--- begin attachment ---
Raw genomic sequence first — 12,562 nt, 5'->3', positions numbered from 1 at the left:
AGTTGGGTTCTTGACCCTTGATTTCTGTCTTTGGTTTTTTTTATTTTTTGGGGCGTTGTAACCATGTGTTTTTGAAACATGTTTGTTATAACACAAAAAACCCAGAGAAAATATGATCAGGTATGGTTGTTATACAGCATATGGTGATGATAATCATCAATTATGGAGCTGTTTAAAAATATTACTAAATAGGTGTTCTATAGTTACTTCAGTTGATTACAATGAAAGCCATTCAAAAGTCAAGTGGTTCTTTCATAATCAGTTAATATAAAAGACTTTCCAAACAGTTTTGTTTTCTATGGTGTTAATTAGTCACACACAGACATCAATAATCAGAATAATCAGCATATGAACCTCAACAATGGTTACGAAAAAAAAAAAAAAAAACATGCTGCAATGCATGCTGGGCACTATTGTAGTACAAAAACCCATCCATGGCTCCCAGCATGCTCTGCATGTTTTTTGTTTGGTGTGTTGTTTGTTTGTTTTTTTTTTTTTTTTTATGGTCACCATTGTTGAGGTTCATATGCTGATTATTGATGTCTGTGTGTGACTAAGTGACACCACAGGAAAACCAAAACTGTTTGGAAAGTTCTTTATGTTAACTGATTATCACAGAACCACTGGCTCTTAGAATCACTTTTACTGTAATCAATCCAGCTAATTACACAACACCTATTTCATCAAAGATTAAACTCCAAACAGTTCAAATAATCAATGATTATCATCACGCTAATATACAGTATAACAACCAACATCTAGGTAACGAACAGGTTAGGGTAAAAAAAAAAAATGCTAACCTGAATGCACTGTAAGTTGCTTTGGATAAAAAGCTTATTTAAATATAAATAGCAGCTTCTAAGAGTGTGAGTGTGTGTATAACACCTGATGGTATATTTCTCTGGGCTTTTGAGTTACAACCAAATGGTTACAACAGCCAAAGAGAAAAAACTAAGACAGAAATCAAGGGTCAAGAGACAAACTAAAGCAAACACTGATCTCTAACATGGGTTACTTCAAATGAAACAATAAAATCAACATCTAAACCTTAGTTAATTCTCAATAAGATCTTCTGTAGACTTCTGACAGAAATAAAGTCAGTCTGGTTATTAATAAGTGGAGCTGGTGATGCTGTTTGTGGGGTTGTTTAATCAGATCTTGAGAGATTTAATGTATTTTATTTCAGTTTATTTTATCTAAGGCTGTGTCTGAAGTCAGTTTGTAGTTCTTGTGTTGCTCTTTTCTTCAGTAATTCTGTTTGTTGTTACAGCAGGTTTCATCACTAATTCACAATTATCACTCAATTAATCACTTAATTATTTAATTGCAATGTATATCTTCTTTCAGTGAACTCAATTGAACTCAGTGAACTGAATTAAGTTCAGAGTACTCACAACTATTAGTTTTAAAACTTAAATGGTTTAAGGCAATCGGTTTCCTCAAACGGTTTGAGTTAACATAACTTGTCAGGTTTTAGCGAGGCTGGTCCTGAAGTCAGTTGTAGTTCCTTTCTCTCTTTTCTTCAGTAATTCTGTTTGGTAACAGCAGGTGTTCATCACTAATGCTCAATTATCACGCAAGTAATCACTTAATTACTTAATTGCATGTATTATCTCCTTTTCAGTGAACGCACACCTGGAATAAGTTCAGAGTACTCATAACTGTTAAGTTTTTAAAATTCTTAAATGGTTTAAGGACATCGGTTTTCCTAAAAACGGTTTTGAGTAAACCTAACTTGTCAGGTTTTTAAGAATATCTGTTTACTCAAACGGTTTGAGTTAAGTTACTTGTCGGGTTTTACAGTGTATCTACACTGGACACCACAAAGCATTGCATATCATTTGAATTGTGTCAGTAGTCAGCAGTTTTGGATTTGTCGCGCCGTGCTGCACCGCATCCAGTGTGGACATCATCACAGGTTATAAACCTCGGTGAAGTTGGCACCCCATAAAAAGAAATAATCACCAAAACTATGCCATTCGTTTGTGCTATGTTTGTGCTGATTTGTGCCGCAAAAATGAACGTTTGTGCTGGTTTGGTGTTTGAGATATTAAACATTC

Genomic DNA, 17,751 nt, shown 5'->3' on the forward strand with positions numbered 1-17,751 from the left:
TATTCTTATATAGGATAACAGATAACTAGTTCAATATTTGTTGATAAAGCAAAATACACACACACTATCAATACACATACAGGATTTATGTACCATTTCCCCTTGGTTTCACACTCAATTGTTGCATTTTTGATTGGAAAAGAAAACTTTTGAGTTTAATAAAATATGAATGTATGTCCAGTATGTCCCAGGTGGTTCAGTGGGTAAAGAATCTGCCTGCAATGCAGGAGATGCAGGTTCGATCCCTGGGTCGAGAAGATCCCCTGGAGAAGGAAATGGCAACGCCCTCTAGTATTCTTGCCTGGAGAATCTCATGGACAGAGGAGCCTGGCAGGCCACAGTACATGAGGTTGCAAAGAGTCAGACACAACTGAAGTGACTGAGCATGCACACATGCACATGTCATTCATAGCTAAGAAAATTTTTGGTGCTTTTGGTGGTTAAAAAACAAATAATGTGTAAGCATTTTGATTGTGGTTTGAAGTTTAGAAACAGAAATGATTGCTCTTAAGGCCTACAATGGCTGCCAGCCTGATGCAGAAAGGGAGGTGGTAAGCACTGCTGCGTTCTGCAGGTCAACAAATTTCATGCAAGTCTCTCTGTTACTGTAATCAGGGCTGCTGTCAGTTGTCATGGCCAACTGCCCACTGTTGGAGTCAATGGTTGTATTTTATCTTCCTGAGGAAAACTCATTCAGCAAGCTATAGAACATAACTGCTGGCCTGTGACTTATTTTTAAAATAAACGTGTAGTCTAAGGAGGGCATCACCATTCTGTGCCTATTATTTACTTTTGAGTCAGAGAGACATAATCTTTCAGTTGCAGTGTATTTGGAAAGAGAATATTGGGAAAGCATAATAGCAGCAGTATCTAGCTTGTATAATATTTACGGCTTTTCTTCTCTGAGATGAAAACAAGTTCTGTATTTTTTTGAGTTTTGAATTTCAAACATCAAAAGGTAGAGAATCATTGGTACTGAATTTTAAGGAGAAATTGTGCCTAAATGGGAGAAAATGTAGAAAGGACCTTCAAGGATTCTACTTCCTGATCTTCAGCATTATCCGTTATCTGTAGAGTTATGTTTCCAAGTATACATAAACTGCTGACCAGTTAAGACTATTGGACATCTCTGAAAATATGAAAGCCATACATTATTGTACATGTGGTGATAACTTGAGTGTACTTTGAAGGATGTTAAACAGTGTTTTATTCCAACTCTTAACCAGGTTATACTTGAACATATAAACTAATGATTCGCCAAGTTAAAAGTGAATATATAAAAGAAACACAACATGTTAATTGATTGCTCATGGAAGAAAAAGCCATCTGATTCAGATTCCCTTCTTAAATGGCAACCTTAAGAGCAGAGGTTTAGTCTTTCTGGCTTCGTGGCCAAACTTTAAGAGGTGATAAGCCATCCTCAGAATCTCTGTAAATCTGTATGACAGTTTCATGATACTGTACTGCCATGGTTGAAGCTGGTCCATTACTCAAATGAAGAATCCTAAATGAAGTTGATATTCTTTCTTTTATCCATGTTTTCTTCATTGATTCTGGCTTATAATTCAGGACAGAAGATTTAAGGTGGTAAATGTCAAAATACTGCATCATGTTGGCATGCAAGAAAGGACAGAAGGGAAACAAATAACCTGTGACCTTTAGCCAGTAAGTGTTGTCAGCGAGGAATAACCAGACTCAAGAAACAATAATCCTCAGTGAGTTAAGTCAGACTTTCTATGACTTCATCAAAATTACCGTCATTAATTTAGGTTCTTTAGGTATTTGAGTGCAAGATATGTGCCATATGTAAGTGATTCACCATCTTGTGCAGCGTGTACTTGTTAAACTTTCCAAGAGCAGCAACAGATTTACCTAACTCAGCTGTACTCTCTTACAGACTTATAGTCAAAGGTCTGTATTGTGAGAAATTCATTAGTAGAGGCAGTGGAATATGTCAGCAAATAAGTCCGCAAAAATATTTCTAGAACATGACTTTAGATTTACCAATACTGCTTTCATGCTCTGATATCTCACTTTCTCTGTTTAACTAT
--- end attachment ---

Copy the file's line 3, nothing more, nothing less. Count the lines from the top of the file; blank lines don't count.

Genomic DNA, 17,751 nt, shown 5'->3' on the forward strand with positions numbered 1-17,751 from the left: